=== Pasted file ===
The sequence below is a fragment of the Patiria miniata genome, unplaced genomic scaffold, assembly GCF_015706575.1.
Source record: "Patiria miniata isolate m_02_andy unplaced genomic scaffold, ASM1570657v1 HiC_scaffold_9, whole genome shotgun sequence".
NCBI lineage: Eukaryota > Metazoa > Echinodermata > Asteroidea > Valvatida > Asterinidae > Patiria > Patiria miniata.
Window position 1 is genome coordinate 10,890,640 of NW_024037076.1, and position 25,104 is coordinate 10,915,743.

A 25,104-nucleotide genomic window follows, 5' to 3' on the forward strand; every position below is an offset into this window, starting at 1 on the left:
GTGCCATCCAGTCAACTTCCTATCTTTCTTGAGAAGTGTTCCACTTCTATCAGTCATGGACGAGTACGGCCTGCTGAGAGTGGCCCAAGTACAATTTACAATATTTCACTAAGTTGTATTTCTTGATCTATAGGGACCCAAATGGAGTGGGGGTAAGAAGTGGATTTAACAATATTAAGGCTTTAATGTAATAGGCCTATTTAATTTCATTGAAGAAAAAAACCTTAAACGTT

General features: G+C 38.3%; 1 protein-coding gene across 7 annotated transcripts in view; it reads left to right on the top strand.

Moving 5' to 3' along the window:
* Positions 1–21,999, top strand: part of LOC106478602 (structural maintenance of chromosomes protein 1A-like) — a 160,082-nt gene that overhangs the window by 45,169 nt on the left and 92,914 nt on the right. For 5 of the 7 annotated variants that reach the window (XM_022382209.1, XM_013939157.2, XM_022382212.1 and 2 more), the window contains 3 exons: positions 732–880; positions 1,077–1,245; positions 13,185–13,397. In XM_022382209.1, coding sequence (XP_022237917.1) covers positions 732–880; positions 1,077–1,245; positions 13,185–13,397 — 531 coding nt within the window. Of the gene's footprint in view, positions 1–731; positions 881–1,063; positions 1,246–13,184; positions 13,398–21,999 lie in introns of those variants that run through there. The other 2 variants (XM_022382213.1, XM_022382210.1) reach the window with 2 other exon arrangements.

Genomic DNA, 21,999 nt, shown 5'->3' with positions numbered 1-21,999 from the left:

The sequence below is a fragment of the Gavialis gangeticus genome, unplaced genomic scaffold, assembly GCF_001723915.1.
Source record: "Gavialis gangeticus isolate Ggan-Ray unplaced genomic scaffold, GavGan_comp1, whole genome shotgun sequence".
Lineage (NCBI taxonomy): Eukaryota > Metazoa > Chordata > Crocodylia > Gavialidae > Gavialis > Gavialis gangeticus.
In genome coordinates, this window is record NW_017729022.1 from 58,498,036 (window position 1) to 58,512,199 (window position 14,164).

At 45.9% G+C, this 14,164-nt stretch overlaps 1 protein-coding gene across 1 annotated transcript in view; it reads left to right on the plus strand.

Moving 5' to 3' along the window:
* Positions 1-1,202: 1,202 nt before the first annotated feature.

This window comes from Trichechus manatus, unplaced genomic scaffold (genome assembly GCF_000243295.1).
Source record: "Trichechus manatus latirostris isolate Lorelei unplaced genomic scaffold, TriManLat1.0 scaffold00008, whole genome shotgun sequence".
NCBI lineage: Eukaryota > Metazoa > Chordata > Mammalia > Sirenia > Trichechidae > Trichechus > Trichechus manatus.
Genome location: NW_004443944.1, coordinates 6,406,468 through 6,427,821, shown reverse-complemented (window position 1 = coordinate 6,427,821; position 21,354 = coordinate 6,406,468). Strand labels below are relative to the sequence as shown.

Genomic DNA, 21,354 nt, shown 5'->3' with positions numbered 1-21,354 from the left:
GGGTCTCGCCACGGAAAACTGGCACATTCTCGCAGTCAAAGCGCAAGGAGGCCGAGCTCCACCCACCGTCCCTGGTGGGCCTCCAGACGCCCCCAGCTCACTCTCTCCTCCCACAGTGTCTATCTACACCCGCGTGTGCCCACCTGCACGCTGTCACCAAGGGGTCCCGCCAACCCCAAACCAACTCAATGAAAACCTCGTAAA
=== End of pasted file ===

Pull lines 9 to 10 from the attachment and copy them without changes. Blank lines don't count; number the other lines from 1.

* Positions 1–21,999, top strand: part of LOC106478602 (structural maintenance of chromosomes protein 1A-like) — a 160,082-nt gene that overhangs the window by 45,169 nt on the left and 92,914 nt on the right. For 5 of the 7 annotated variants that reach the window (XM_022382209.1, XM_013939157.2, XM_022382212.1 and 2 more), the window contains 3 exons: positions 732–880; positions 1,077–1,245; positions 13,185–13,397. In XM_022382209.1, coding sequence (XP_022237917.1) covers positions 732–880; positions 1,077–1,245; positions 13,185–13,397 — 531 coding nt within the window. Of the gene's footprint in view, positions 1–731; positions 881–1,063; positions 1,246–13,184; positions 13,398–21,999 lie in introns of those variants that run through there. The other 2 variants (XM_022382213.1, XM_022382210.1) reach the window with 2 other exon arrangements.

Genomic DNA, 21,999 nt, shown 5'->3' with positions numbered 1-21,999 from the left: